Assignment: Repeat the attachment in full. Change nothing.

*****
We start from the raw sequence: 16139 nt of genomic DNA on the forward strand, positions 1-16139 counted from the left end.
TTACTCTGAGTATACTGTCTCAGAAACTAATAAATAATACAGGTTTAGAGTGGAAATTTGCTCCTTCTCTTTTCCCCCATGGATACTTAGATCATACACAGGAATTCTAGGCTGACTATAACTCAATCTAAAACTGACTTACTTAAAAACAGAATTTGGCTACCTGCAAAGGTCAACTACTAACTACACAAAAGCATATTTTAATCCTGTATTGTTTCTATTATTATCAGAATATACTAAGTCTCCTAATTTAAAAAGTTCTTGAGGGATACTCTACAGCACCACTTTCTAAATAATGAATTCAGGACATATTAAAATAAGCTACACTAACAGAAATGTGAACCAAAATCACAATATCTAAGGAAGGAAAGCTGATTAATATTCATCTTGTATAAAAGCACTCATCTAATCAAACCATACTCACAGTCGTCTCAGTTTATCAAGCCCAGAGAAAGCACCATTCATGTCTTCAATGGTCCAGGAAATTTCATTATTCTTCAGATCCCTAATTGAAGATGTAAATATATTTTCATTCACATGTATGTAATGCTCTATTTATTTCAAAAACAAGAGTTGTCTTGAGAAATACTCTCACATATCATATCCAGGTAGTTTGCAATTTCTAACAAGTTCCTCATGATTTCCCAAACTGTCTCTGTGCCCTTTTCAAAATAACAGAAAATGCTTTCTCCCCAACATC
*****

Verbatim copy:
We start from the raw sequence: 16139 nt of genomic DNA on the forward strand, positions 1-16139 counted from the left end.
TTACTCTGAGTATACTGTCTCAGAAACTAATAAATAATACAGGTTTAGAGTGGAAATTTGCTCCTTCTCTTTTCCCCCATGGATACTTAGATCATACACAGGAATTCTAGGCTGACTATAACTCAATCTAAAACTGACTTACTTAAAAACAGAATTTGGCTACCTGCAAAGGTCAACTACTAACTACACAAAAGCATATTTTAATCCTGTATTGTTTCTATTATTATCAGAATATACTAAGTCTCCTAATTTAAAAAGTTCTTGAGGGATACTCTACAGCACCACTTTCTAAATAATGAATTCAGGACATATTAAAATAAGCTACACTAACAGAAATGTGAACCAAAATCACAATATCTAAGGAAGGAAAGCTGATTAATATTCATCTTGTATAAAAGCACTCATCTAATCAAACCATACTCACAGTCGTCTCAGTTTATCAAGCCCAGAGAAAGCACCATTCATGTCTTCAATGGTCCAGGAAATTTCATTATTCTTCAGATCCCTAATTGAAGATGTAAATATATTTTCATTCACATGTATGTAATGCTCTATTTATTTCAAAAACAAGAGTTGTCTTGAGAAATACTCTCACATATCATATCCAGGTAGTTTGCAATTTCTAACAAGTTCCTCATGATTTCCCAAACTGTCTCTGTGCCCTTTTCAAAATAACAGAAAATGCTTTCTCCCCAACATC